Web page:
The Dialogue and Research Monitor: Toward Community Building in East Asia was a publication that for more than a decade monitored policy-relevant dialogue and research throughout East Asia as a means of understanding the ongoing efforts underway by policy research institutions, policy thinkers, and public intellectuals to strengthen the emerging regional community.
it was first launched in 1995 as an initiative by Paul Evans, Shirley Yue, and a team of researchers at York University and then the University of British Columbia, with Ford Foundation funding, whereby an inventory of multilateral security dialogues in the Asia Pacific was produced. From 1998 onward, this was funded as part of JCIE’s Asia Pacific Agenda Project (APAP), a consortium of policy research institutions in the Asia Pacific region with generous funding from the Japanese Ministry of Foreign Affairs. When the initial life of that project came to an end in 2002, it was agreed that JCIE would continue to monitor research and dialogue in Asia Pacific with an expanded and greater focus on East Asian community building. JCIE viewed this monitor as a way to contribute to the building of a network among research institutes in the Asia Pacific, and to reinforce JCIE’s efforts to expand the network among policy research institutes and like-minded public intellectuals.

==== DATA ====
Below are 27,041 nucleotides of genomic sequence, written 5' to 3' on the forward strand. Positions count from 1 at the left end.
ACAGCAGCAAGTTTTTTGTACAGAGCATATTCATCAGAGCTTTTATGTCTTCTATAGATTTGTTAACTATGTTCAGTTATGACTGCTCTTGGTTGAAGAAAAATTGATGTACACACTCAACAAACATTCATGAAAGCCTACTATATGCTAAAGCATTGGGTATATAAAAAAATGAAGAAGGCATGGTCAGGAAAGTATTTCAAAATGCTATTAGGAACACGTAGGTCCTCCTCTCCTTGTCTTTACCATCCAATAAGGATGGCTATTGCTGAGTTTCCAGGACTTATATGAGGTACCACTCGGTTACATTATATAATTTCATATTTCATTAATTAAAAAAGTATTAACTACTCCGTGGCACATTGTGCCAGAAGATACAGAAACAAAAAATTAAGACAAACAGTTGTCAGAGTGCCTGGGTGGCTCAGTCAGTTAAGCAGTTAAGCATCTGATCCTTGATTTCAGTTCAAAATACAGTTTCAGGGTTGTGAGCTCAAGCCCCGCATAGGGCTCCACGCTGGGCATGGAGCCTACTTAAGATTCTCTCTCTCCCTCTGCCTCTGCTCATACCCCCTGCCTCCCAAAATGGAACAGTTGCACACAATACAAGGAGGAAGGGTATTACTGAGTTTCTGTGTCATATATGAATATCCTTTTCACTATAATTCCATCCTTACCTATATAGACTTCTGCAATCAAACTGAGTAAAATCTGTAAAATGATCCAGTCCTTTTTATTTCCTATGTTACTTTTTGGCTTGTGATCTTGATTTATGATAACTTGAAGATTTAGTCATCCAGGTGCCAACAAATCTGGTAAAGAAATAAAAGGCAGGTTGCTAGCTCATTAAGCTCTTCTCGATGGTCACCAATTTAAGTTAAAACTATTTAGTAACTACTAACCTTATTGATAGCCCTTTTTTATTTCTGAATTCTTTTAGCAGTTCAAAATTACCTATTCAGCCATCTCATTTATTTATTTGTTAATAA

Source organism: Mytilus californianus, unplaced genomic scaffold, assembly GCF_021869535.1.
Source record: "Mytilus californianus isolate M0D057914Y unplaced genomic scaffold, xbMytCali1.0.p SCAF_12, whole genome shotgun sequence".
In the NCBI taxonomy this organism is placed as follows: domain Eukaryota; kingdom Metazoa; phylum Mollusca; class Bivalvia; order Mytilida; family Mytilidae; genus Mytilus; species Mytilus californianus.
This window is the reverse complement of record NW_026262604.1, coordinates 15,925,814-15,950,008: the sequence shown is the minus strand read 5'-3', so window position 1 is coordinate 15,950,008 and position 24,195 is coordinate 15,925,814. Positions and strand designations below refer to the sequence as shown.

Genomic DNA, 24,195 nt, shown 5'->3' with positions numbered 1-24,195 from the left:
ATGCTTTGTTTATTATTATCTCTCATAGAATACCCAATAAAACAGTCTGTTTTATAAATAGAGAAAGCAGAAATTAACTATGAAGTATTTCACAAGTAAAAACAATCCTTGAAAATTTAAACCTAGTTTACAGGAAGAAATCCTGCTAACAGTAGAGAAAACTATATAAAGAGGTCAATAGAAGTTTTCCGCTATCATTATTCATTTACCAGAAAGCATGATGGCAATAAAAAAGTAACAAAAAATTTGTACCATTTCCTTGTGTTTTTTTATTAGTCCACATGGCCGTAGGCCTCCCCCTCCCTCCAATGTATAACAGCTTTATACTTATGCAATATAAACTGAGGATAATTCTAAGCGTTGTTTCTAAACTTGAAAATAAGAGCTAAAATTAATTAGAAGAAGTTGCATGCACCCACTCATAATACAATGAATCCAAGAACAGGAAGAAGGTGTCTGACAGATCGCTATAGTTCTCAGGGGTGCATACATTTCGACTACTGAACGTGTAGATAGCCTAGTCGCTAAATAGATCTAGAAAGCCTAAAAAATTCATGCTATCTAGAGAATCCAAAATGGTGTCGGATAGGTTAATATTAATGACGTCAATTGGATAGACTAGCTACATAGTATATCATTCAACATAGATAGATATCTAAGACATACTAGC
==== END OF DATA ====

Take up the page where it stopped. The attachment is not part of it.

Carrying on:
Each volume of the Dialogue and Research Monitor contains an inventory of dialogue and research activities occurring in the preceding six months or year that are related to security or nontraditional security—including what is increasingly regarded as “human security”— and to community building in Asia Pacific, particularly in East Asia. The regional demarcation of Asia Pacific followed the commonly understood definition of the area—East and Southeast Asia, Australia, New Zealand, and North America. Generally speaking, the dialogue and research activities covered were sponsored by institutions in Asia Pacific, had an agenda focusing on issues related to this region, and included participants mainly from this region. Activities that included participants from a single country or that were bilateral were not usually included.